Knowing how people read means you’ll write in a way they can understand easily and quickly - so you do not waste their time.
All of this guidance is based on the learning skills of an average person in Yukon. This guidance also applies when you’re writing for specialists.
By the time a child is 5 or 6 years old, they’ll use 2,500 to 5,000 common words. Adults still find these words easier to recognize and understand than words they’ve learned since.
By age 9, you’re building up your ‘common words’ vocabulary. Your primary set is around 5,000 words; your secondary set is around 10,000 words. You use these words every day.
Use short words instead of long words
When you use a longer word (8 or 9 letters), users are more likely to skip shorter words (3, 4 or 5 letters) that follow it. So if you use longer, more complicated words, readers will skip more. Keep it simple.
“The recently implemented categorical standardization procedure on heating oil should not be applied before January 1, 2015.”
The ‘not’ is far more obvious in this:
“Do not use the new heating oil standards before January 1, 2015.”
By the time children are 9 years old, they’ve stopped ‘reading’ common words and, instead, recognize their shape. This allows people to read much faster.
People also do not read one word at a time. They bounce around - especially online. They anticipate words and fill them in.
Your brain can drop up to 30% of the text and still understand. Your vocabulary will grow but this reading skill stays with you as an adult. You do not need to read every word to understand what is written.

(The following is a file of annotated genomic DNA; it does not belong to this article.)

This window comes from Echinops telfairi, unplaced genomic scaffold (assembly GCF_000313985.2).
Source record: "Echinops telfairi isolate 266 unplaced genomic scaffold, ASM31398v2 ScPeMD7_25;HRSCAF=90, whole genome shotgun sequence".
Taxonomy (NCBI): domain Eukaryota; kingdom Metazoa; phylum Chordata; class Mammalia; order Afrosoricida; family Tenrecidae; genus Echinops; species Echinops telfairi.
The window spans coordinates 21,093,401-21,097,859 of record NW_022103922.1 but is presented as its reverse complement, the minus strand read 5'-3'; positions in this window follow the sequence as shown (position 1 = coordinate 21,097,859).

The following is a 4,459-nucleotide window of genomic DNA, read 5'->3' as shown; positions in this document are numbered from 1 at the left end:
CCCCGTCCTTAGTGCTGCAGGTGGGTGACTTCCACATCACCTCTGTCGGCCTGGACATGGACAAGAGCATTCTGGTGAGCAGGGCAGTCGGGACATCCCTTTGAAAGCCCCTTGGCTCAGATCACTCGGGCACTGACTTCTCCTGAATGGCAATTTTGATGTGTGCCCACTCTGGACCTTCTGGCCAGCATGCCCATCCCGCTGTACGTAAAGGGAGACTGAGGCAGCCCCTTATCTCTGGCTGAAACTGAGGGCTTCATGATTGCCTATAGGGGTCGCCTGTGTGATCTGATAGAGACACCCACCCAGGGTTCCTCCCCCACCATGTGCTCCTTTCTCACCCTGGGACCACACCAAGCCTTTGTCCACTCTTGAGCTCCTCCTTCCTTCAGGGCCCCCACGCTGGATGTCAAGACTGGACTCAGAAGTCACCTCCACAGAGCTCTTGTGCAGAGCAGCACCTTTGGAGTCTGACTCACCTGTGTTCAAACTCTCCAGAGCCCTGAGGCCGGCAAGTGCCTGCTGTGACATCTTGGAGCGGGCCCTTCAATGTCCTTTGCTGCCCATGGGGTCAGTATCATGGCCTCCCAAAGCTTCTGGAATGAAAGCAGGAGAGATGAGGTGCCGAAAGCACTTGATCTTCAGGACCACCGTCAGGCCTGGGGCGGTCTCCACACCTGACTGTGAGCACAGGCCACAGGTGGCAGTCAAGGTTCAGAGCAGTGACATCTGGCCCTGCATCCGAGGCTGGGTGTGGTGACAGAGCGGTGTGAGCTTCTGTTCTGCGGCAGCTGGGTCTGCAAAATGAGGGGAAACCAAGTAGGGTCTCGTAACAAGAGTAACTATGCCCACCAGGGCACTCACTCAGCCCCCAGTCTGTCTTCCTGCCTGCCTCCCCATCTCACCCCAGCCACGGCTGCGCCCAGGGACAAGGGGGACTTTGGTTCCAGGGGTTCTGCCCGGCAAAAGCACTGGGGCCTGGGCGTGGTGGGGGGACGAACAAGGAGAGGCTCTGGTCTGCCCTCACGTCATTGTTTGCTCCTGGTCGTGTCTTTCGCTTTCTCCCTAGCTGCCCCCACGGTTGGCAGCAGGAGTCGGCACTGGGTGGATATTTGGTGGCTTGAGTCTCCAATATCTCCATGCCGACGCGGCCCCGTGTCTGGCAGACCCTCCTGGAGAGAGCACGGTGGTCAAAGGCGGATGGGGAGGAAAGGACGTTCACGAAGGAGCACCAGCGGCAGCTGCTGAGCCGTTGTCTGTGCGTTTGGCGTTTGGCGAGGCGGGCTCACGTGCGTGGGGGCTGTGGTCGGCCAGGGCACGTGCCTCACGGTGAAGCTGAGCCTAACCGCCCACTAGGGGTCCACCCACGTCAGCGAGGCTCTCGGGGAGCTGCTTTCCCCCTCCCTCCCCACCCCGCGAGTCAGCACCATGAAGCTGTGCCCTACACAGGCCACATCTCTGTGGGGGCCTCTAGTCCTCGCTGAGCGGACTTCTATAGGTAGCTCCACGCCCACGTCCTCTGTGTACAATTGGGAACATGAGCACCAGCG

This is why we tell people to write on Yukon.ca for a grade 7 reading level. You can test the readability of your content with a free online tool like Hemingwayapp.
Explaining the unusual
We explain all unusual terms on Yukon.ca. This is because you can understand 6-letter words as easily as 2-letter words – if they’re in context. If the context is right, you can read a short word faster than a single letter.
By giving full information and using common words, we’re helping people speed up their reading and understand information in the fastest possible way.
People with some learning disabilities read letter for letter - they do not bounce around like other users. They also cannot fully understand a sentence if it’s too long.
People with moderate learning disabilities can understand sentences of 5 to 8 words without difficulty. By using common words we can help all users understand sentences of around 25 words.
Capital letters are harder to read
When you learn to read, you start with a mix of upper and lower case but you do not start understanding uppercase until you’re around 6 years old.
Capital letters are reputed to be 13 to 18% harder for users to read. So we try to avoid them.
All capitals indicate shouting in common online usage. We are government. We should not be shouting.
Ampersands can be hard to understand
Ampersands should not be used in body copy.
The reason is that ‘and’ is easier to read and easier to skim. Some people with lower literacy levels also find ampersands harder to understand. As government, we cannot exclude users in any way.
How users read web pages
Good online content is easy to scan and takes minimal effort to understand.
Users read very differently online than on paper. They do not necessarily read top to bottom or even from word to word.
Instead, users only read about 20 to 28% of a web page. Where users just want to complete their task as quickly as possible, they skim even more out of impatience.
Web-user eye-tracking studies show that people tend to ‘read’ a webpage in an ‘F’ shape pattern. They look across the top, then down the side, reading further across when they find what they need.
What this means is: put the most important information first. So we talk a lot about ‘front-loading’ sub-headings, titles and bullet points.
For example, say ‘Fishing licence fees’, not ‘What it costs to get a fishing licence.'